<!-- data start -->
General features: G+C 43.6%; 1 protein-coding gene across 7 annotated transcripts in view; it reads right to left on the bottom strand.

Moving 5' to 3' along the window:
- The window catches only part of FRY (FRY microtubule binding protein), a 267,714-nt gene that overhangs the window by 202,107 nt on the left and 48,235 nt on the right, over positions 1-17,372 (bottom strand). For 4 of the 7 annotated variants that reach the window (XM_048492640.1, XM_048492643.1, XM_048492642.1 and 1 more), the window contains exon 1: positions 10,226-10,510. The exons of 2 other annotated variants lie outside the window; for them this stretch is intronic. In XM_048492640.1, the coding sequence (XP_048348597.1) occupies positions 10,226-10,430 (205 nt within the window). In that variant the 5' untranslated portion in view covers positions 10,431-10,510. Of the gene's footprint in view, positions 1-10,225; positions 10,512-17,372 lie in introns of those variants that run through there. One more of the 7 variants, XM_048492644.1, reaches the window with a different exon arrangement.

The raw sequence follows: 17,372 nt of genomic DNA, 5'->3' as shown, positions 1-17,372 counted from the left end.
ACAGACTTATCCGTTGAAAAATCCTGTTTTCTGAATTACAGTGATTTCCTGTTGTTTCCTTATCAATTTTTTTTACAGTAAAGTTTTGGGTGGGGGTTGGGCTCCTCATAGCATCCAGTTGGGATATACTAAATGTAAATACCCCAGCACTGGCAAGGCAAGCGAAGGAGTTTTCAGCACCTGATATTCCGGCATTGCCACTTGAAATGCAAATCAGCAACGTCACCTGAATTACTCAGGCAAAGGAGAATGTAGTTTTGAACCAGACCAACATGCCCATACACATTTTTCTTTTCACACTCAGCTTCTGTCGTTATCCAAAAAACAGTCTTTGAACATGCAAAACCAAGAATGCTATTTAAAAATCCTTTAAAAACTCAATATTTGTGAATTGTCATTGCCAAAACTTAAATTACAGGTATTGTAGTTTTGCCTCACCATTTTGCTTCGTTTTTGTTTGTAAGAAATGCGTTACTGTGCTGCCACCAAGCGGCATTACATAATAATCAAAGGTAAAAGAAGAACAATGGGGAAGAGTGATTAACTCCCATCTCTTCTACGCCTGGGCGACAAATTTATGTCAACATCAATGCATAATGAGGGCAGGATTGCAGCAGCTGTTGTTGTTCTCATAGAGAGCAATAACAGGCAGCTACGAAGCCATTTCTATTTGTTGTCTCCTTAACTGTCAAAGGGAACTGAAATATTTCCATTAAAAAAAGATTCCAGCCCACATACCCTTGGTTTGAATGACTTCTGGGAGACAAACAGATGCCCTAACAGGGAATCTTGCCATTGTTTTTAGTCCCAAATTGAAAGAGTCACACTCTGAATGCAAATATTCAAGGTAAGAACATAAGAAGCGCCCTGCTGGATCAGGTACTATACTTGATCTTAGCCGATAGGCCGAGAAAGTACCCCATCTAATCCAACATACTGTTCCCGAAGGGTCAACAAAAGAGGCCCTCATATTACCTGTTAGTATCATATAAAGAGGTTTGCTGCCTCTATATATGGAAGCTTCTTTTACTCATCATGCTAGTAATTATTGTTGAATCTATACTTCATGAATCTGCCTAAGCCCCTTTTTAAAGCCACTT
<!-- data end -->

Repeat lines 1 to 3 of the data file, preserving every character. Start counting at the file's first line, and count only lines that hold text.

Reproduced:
General features: G+C 43.6%; 1 protein-coding gene across 7 annotated transcripts in view; it reads right to left on the bottom strand.

Moving 5' to 3' along the window:
- The window catches only part of FRY (FRY microtubule binding protein), a 267,714-nt gene that overhangs the window by 202,107 nt on the left and 48,235 nt on the right, over positions 1-17,372 (bottom strand). For 4 of the 7 annotated variants that reach the window (XM_048492640.1, XM_048492643.1, XM_048492642.1 and 1 more), the window contains exon 1: positions 10,226-10,510. The exons of 2 other annotated variants lie outside the window; for them this stretch is intronic. In XM_048492640.1, the coding sequence (XP_048348597.1) occupies positions 10,226-10,430 (205 nt within the window). In that variant the 5' untranslated portion in view covers positions 10,431-10,510. Of the gene's footprint in view, positions 1-10,225; positions 10,512-17,372 lie in introns of those variants that run through there. One more of the 7 variants, XM_048492644.1, reaches the window with a different exon arrangement.